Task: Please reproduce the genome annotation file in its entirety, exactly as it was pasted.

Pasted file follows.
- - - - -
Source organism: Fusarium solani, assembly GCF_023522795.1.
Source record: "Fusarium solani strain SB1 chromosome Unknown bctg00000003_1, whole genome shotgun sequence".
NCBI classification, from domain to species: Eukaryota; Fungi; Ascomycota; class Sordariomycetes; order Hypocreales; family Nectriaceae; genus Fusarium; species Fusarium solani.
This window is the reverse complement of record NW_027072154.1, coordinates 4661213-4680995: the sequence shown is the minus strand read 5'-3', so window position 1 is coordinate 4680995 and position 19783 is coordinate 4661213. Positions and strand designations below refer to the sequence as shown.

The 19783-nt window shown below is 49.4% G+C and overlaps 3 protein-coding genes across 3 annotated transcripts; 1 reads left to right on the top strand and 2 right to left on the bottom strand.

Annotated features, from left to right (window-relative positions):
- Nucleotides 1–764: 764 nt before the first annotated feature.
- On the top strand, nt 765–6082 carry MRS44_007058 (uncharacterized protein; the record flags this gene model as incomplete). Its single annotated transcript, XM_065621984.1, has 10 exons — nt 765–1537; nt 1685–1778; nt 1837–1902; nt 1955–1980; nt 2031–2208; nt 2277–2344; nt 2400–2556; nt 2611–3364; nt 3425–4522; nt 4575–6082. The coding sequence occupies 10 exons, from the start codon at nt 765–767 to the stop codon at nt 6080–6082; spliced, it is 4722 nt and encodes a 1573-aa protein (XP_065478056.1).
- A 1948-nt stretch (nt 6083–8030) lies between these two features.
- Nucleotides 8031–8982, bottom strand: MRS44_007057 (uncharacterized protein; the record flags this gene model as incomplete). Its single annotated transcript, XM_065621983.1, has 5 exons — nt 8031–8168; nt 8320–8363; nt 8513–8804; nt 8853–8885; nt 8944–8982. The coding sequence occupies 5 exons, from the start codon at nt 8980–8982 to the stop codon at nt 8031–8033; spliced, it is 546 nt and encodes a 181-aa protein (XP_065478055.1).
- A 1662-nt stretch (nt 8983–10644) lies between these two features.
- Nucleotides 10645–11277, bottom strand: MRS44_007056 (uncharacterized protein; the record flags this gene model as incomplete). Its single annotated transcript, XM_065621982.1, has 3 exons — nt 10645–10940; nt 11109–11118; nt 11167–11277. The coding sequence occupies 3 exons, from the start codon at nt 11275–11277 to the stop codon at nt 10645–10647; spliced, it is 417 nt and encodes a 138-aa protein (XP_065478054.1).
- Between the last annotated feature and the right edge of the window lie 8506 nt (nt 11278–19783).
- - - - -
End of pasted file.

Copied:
Source organism: Fusarium solani, assembly GCF_023522795.1.
Source record: "Fusarium solani strain SB1 chromosome Unknown bctg00000003_1, whole genome shotgun sequence".
NCBI classification, from domain to species: Eukaryota; Fungi; Ascomycota; class Sordariomycetes; order Hypocreales; family Nectriaceae; genus Fusarium; species Fusarium solani.
This window is the reverse complement of record NW_027072154.1, coordinates 4661213-4680995: the sequence shown is the minus strand read 5'-3', so window position 1 is coordinate 4680995 and position 19783 is coordinate 4661213. Positions and strand designations below refer to the sequence as shown.

The 19783-nt window shown below is 49.4% G+C and overlaps 3 protein-coding genes across 3 annotated transcripts; 1 reads left to right on the top strand and 2 right to left on the bottom strand.

Annotated features, from left to right (window-relative positions):
- Nucleotides 1–764: 764 nt before the first annotated feature.
- On the top strand, nt 765–6082 carry MRS44_007058 (uncharacterized protein; the record flags this gene model as incomplete). Its single annotated transcript, XM_065621984.1, has 10 exons — nt 765–1537; nt 1685–1778; nt 1837–1902; nt 1955–1980; nt 2031–2208; nt 2277–2344; nt 2400–2556; nt 2611–3364; nt 3425–4522; nt 4575–6082. The coding sequence occupies 10 exons, from the start codon at nt 765–767 to the stop codon at nt 6080–6082; spliced, it is 4722 nt and encodes a 1573-aa protein (XP_065478056.1).
- A 1948-nt stretch (nt 6083–8030) lies between these two features.
- Nucleotides 8031–8982, bottom strand: MRS44_007057 (uncharacterized protein; the record flags this gene model as incomplete). Its single annotated transcript, XM_065621983.1, has 5 exons — nt 8031–8168; nt 8320–8363; nt 8513–8804; nt 8853–8885; nt 8944–8982. The coding sequence occupies 5 exons, from the start codon at nt 8980–8982 to the stop codon at nt 8031–8033; spliced, it is 546 nt and encodes a 181-aa protein (XP_065478055.1).
- A 1662-nt stretch (nt 8983–10644) lies between these two features.
- Nucleotides 10645–11277, bottom strand: MRS44_007056 (uncharacterized protein; the record flags this gene model as incomplete). Its single annotated transcript, XM_065621982.1, has 3 exons — nt 10645–10940; nt 11109–11118; nt 11167–11277. The coding sequence occupies 3 exons, from the start codon at nt 11275–11277 to the stop codon at nt 10645–10647; spliced, it is 417 nt and encodes a 138-aa protein (XP_065478054.1).
- Between the last annotated feature and the right edge of the window lie 8506 nt (nt 11278–19783).